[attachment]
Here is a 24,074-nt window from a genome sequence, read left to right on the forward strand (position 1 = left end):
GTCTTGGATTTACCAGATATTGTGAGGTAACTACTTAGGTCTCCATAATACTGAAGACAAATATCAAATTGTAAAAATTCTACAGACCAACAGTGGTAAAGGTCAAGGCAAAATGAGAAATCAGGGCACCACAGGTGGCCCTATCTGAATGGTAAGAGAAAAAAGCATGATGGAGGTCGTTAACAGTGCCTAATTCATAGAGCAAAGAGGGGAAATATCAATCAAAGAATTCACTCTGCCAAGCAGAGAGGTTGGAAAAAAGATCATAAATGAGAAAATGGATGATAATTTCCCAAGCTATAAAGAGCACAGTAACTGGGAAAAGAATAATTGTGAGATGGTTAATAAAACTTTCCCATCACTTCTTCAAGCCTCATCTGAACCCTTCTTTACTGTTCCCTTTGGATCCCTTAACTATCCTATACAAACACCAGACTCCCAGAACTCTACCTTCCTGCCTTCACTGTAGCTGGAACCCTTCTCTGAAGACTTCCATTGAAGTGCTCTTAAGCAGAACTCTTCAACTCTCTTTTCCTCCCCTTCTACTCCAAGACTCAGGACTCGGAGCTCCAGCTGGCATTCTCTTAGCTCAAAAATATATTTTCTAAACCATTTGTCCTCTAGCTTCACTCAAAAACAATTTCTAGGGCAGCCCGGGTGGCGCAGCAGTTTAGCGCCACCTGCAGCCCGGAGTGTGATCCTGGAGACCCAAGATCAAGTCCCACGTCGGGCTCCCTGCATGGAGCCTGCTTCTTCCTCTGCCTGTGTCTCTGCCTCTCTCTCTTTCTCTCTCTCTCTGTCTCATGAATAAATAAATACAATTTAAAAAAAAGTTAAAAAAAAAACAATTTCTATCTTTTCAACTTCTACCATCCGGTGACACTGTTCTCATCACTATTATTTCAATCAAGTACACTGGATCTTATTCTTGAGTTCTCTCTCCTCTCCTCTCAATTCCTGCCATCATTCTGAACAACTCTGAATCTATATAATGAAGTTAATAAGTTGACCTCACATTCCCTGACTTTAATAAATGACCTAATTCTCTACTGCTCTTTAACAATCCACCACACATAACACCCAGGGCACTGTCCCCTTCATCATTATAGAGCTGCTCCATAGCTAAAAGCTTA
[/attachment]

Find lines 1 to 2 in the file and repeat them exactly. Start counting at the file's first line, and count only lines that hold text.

Here is a 24,074-nt window from a genome sequence, read left to right on the forward strand (position 1 = left end):
GTCTTGGATTTACCAGATATTGTGAGGTAACTACTTAGGTCTCCATAATACTGAAGACAAATATCAAATTGTAAAAATTCTACAGACCAACAGTGGTAAAGGTCAAGGCAAAATGAGAAATCAGGGCACCACAGGTGGCCCTATCTGAATGGTAAGAGAAAAAAGCATGATGGAGGTCGTTAACAGTGCCTAATTCATAGAGCAAAGAGGGGAAATATCAATCAAAGAATTCACTCTGCCAAGCAGAGAGGTTGGAAAAAAGATCATAAATGAGAAAATGGATGATAATTTCCCAAGCTATAAAGAGCACAGTAACTGGGAAAAGAATAATTGTGAGATGGTTAATAAAACTTTCCCATCACTTCTTCAAGCCTCATCTGAACCCTTCTTTACTGTTCCCTTTGGATCCCTTAACTATCCTATACAAACACCAGACTCCCAGAACTCTACCTTCCTGCCTTCACTGTAGCTGGAACCCTTCTCTGAAGACTTCCATTGAAGTGCTCTTAAGCAGAACTCTTCAACTCTCTTTTCCTCCCCTTCTACTCCAAGACTCAGGACTCGGAGCTCCAGCTGGCATTCTCTTAGCTCAAAAATATATTTTCTAAACCATTTGTCCTCTAGCTTCACTCAAAAACAATTTCTAGGGCAGCCCGGGTGGCGCAGCAGTTTAGCGCCACCTGCAGCCCGGAGTGTGATCCTGGAGACCCAAGATCAAGTCCCACGTCGGGCTCCCTGCATGGAGCCTGCTTCTTCCTCTGCCTGTGTCTCTGCCTCTCTCTCTTTCTCTCTCTCTCTGTCTCATGAATAAATAAATACAATTTAAAAAAAAGTTAAAAAAAAAACAATTTCTATCTTTTCAACTTCTACCATCCGGTGACACTGTTCTCATCACTATTATTTCAATCAAGTACACTGGATCTTATTCTTGAGTTCTCTCTCCTCTCCTCTCAATTCCTGCCATCATTCTGAACAACTCTGAATCTATATAATGAAGTTAATAAGTTGACCTCACATTCCCTGACTTTAATAAATGACCTAATTCTCTACTGCTCTTTAACAATCCACCACACATAACACCCAGGGCACTGTCCCCTTCATCATTATAGAGCTGCTCCATAGCTAAAAGCTTA